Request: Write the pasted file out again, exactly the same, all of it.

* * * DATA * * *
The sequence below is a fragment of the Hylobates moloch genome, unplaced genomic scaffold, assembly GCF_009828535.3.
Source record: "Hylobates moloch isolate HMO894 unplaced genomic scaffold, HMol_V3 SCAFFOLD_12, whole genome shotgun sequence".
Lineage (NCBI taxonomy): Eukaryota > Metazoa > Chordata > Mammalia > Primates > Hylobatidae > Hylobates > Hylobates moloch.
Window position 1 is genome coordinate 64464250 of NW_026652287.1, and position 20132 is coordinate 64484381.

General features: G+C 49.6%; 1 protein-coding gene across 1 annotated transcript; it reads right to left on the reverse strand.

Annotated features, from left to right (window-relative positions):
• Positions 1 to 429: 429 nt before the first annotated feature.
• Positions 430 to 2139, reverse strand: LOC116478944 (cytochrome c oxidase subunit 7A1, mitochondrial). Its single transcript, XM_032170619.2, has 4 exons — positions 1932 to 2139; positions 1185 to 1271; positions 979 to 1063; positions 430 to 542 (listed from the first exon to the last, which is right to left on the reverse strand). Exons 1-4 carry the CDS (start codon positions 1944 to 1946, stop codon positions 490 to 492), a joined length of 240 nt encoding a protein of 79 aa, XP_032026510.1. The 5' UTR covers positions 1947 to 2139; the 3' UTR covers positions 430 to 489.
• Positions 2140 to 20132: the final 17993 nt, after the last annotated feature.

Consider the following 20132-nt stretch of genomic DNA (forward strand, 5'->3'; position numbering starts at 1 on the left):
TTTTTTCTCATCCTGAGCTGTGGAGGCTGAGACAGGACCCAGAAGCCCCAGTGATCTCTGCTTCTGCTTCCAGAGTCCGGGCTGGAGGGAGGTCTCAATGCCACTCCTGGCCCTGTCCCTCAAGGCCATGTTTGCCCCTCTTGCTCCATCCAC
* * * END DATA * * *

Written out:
The sequence below is a fragment of the Hylobates moloch genome, unplaced genomic scaffold, assembly GCF_009828535.3.
Source record: "Hylobates moloch isolate HMO894 unplaced genomic scaffold, HMol_V3 SCAFFOLD_12, whole genome shotgun sequence".
Lineage (NCBI taxonomy): Eukaryota > Metazoa > Chordata > Mammalia > Primates > Hylobatidae > Hylobates > Hylobates moloch.
Window position 1 is genome coordinate 64464250 of NW_026652287.1, and position 20132 is coordinate 64484381.

General features: G+C 49.6%; 1 protein-coding gene across 1 annotated transcript; it reads right to left on the reverse strand.

Annotated features, from left to right (window-relative positions):
• Positions 1 to 429: 429 nt before the first annotated feature.
• Positions 430 to 2139, reverse strand: LOC116478944 (cytochrome c oxidase subunit 7A1, mitochondrial). Its single transcript, XM_032170619.2, has 4 exons — positions 1932 to 2139; positions 1185 to 1271; positions 979 to 1063; positions 430 to 542 (listed from the first exon to the last, which is right to left on the reverse strand). Exons 1-4 carry the CDS (start codon positions 1944 to 1946, stop codon positions 490 to 492), a joined length of 240 nt encoding a protein of 79 aa, XP_032026510.1. The 5' UTR covers positions 1947 to 2139; the 3' UTR covers positions 430 to 489.
• Positions 2140 to 20132: the final 17993 nt, after the last annotated feature.

Consider the following 20132-nt stretch of genomic DNA (forward strand, 5'->3'; position numbering starts at 1 on the left):
TTTTTTCTCATCCTGAGCTGTGGAGGCTGAGACAGGACCCAGAAGCCCCAGTGATCTCTGCTTCTGCTTCCAGAGTCCGGGCTGGAGGGAGGTCTCAATGCCACTCCTGGCCCTGTCCCTCAAGGCCATGTTTGCCCCTCTTGCTCCATCCAC